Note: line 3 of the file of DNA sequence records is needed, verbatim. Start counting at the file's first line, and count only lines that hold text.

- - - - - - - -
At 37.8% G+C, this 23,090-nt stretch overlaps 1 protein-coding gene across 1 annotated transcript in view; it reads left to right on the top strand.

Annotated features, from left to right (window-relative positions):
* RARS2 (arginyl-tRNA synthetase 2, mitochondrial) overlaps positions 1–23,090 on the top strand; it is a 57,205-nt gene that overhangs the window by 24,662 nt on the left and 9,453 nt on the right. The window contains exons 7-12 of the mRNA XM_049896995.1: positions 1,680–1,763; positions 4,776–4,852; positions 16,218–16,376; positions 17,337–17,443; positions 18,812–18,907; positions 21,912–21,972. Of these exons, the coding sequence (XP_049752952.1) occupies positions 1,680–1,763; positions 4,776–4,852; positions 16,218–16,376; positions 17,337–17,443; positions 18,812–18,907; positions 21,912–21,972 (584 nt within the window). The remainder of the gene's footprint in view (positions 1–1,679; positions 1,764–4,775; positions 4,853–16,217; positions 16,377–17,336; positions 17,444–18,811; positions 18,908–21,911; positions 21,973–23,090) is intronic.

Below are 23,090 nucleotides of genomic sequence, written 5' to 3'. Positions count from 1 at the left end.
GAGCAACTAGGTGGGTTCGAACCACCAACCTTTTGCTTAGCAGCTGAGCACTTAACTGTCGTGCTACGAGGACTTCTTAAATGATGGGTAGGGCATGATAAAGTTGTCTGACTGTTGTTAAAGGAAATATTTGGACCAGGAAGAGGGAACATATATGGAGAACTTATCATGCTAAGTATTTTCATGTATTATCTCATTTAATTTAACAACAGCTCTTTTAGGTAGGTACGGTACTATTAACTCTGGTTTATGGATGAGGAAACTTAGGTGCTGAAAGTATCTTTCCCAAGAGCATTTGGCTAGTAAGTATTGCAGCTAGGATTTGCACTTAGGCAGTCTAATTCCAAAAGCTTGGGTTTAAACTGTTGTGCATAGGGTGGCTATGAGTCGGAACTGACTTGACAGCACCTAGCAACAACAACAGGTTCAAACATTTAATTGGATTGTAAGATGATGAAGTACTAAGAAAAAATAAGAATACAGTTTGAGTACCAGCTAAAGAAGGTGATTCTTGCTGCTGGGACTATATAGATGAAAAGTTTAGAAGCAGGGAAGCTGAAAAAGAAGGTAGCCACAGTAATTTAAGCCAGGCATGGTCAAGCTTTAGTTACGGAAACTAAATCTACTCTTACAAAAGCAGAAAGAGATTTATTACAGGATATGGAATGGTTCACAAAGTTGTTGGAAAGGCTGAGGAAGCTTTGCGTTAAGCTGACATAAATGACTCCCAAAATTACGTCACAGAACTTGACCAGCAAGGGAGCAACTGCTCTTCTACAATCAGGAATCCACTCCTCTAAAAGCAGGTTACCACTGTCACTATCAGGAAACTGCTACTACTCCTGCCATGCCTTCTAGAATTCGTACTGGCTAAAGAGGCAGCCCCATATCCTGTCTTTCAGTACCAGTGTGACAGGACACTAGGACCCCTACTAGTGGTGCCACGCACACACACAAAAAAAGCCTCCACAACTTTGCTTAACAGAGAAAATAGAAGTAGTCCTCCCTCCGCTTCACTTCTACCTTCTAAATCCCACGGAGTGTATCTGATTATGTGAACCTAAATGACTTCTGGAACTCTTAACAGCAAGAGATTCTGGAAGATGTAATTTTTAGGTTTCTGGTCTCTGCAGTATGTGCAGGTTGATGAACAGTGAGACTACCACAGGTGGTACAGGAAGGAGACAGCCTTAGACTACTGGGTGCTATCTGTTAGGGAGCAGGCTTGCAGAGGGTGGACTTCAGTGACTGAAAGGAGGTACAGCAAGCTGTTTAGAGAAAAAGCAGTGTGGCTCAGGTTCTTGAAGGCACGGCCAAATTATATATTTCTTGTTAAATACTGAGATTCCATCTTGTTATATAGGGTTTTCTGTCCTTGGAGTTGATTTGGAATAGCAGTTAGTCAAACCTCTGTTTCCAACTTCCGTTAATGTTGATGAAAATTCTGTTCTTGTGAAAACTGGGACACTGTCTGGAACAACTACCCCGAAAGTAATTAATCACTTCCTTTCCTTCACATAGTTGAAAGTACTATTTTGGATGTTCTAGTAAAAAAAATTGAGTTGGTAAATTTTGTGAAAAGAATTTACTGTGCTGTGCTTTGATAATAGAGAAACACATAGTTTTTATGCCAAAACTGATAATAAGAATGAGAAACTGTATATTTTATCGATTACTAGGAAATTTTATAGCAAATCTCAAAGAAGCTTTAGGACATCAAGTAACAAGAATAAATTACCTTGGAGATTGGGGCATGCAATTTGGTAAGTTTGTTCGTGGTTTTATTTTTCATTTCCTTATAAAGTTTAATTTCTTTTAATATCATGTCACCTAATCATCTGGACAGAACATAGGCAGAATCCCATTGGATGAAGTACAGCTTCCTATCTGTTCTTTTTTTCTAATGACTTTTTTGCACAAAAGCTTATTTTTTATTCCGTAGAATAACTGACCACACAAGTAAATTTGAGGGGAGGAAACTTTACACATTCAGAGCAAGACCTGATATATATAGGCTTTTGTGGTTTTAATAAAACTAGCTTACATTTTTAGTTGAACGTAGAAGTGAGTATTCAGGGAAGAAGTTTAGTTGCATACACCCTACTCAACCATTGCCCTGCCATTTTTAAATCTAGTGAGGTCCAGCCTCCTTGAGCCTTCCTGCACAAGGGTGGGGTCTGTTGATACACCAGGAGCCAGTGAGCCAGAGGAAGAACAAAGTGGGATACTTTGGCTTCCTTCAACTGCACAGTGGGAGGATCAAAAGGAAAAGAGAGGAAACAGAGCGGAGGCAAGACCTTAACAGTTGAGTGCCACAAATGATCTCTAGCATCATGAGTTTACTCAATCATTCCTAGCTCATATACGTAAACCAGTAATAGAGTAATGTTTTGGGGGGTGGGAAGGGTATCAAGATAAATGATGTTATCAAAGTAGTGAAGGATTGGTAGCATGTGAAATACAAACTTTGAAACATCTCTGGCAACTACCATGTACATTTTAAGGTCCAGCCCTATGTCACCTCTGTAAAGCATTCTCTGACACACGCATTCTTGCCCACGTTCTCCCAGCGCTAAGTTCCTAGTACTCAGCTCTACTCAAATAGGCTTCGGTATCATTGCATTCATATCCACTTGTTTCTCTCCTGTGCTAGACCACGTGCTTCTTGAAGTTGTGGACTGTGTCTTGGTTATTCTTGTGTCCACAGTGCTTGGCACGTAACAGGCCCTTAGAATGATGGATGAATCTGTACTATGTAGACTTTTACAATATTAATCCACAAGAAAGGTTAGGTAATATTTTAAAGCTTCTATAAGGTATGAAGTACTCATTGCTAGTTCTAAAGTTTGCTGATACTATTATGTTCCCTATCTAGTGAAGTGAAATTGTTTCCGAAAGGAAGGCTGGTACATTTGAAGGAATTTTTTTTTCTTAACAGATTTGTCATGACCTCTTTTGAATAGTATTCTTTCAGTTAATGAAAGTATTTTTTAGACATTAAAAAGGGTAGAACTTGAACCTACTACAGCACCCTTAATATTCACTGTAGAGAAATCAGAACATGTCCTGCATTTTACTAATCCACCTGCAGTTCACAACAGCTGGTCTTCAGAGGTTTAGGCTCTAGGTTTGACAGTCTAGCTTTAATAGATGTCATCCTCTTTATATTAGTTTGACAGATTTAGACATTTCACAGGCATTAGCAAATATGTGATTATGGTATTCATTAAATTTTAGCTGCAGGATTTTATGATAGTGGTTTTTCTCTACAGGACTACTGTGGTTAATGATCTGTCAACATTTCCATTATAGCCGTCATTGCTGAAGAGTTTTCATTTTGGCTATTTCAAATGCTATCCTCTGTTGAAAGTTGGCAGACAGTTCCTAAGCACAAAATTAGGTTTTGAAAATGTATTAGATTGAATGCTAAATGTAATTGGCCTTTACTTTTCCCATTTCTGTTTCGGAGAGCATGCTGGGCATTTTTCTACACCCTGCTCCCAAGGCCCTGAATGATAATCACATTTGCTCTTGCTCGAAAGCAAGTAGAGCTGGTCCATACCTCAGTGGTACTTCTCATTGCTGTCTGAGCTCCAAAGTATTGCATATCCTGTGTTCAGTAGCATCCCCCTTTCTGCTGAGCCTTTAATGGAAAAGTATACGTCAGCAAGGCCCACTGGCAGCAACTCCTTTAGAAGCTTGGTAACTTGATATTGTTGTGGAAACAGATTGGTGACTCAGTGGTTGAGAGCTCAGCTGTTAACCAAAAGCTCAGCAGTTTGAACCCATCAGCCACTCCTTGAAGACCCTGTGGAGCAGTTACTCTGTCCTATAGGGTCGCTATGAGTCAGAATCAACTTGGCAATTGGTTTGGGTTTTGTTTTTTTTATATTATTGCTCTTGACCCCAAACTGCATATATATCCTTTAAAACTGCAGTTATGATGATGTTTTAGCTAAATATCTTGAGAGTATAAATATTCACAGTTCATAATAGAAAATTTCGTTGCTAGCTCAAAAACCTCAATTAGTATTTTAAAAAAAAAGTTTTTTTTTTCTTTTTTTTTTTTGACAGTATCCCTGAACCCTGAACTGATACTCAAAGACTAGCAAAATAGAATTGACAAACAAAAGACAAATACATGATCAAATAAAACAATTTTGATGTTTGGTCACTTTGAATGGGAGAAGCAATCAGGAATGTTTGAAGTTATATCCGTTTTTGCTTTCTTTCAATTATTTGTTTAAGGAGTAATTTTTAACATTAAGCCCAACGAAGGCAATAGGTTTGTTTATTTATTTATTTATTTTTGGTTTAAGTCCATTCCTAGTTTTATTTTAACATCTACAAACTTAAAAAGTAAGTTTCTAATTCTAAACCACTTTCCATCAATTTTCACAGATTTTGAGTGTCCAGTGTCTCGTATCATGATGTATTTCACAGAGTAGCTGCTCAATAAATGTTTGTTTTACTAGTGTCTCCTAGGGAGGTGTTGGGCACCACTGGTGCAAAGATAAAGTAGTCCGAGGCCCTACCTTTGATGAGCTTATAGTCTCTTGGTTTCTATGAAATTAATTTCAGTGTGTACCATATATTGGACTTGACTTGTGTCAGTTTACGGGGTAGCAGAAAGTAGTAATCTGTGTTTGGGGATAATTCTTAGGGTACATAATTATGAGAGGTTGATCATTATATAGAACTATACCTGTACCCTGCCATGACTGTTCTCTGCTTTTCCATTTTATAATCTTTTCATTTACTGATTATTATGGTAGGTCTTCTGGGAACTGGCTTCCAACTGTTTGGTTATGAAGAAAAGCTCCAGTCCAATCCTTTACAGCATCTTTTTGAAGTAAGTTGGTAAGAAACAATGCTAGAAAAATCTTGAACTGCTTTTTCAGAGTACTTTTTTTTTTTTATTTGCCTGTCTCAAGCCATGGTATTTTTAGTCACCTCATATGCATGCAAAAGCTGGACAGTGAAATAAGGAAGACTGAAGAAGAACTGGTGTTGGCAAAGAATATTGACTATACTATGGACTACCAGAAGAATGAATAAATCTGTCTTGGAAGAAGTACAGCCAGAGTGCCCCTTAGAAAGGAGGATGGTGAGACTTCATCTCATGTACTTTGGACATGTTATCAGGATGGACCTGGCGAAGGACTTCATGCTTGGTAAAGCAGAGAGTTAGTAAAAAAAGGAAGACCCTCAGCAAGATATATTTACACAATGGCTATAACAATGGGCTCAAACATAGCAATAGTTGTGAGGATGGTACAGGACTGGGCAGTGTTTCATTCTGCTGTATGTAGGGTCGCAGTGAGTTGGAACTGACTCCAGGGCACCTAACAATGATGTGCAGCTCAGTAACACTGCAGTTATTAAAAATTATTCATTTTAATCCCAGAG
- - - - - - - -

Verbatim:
* RARS2 (arginyl-tRNA synthetase 2, mitochondrial) overlaps positions 1–23,090 on the top strand; it is a 57,205-nt gene that overhangs the window by 24,662 nt on the left and 9,453 nt on the right. The window contains exons 7-12 of the mRNA XM_049896995.1: positions 1,680–1,763; positions 4,776–4,852; positions 16,218–16,376; positions 17,337–17,443; positions 18,812–18,907; positions 21,912–21,972. Of these exons, the coding sequence (XP_049752952.1) occupies positions 1,680–1,763; positions 4,776–4,852; positions 16,218–16,376; positions 17,337–17,443; positions 18,812–18,907; positions 21,912–21,972 (584 nt within the window). The remainder of the gene's footprint in view (positions 1–1,679; positions 1,764–4,775; positions 4,853–16,217; positions 16,377–17,336; positions 17,444–18,811; positions 18,908–21,911; positions 21,973–23,090) is intronic.